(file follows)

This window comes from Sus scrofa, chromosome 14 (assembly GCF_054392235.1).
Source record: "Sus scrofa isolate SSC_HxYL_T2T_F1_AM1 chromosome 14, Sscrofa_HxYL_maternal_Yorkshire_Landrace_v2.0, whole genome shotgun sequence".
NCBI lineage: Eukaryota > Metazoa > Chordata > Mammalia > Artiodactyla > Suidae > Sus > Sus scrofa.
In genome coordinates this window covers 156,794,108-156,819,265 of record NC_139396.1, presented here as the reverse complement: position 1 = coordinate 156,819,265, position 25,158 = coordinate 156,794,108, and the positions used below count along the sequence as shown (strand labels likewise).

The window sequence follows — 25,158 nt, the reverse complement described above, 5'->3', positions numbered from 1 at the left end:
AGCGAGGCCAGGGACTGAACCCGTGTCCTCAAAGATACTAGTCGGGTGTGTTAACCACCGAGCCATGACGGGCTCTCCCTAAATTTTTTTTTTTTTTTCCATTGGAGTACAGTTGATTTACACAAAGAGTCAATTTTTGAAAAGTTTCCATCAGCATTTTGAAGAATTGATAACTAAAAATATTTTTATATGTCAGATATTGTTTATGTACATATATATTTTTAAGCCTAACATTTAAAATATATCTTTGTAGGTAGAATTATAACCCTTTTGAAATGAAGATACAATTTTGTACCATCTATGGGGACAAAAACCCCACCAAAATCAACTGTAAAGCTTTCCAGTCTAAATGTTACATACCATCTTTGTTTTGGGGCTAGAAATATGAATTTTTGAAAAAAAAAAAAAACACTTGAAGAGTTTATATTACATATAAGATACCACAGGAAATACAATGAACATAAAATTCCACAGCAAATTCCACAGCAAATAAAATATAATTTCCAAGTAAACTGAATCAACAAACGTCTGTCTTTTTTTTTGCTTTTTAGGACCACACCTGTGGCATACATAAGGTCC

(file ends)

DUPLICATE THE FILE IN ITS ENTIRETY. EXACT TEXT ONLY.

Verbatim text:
This window comes from Sus scrofa, chromosome 14 (assembly GCF_054392235.1).
Source record: "Sus scrofa isolate SSC_HxYL_T2T_F1_AM1 chromosome 14, Sscrofa_HxYL_maternal_Yorkshire_Landrace_v2.0, whole genome shotgun sequence".
NCBI lineage: Eukaryota > Metazoa > Chordata > Mammalia > Artiodactyla > Suidae > Sus > Sus scrofa.
In genome coordinates this window covers 156,794,108-156,819,265 of record NC_139396.1, presented here as the reverse complement: position 1 = coordinate 156,819,265, position 25,158 = coordinate 156,794,108, and the positions used below count along the sequence as shown (strand labels likewise).

The window sequence follows — 25,158 nt, the reverse complement described above, 5'->3', positions numbered from 1 at the left end:
AGCGAGGCCAGGGACTGAACCCGTGTCCTCAAAGATACTAGTCGGGTGTGTTAACCACCGAGCCATGACGGGCTCTCCCTAAATTTTTTTTTTTTTTTCCATTGGAGTACAGTTGATTTACACAAAGAGTCAATTTTTGAAAAGTTTCCATCAGCATTTTGAAGAATTGATAACTAAAAATATTTTTATATGTCAGATATTGTTTATGTACATATATATTTTTAAGCCTAACATTTAAAATATATCTTTGTAGGTAGAATTATAACCCTTTTGAAATGAAGATACAATTTTGTACCATCTATGGGGACAAAAACCCCACCAAAATCAACTGTAAAGCTTTCCAGTCTAAATGTTACATACCATCTTTGTTTTGGGGCTAGAAATATGAATTTTTGAAAAAAAAAAAAAACACTTGAAGAGTTTATATTACATATAAGATACCACAGGAAATACAATGAACATAAAATTCCACAGCAAATTCCACAGCAAATAAAATATAATTTCCAAGTAAACTGAATCAACAAACGTCTGTCTTTTTTTTTGCTTTTTAGGACCACACCTGTGGCATACATAAGGTCC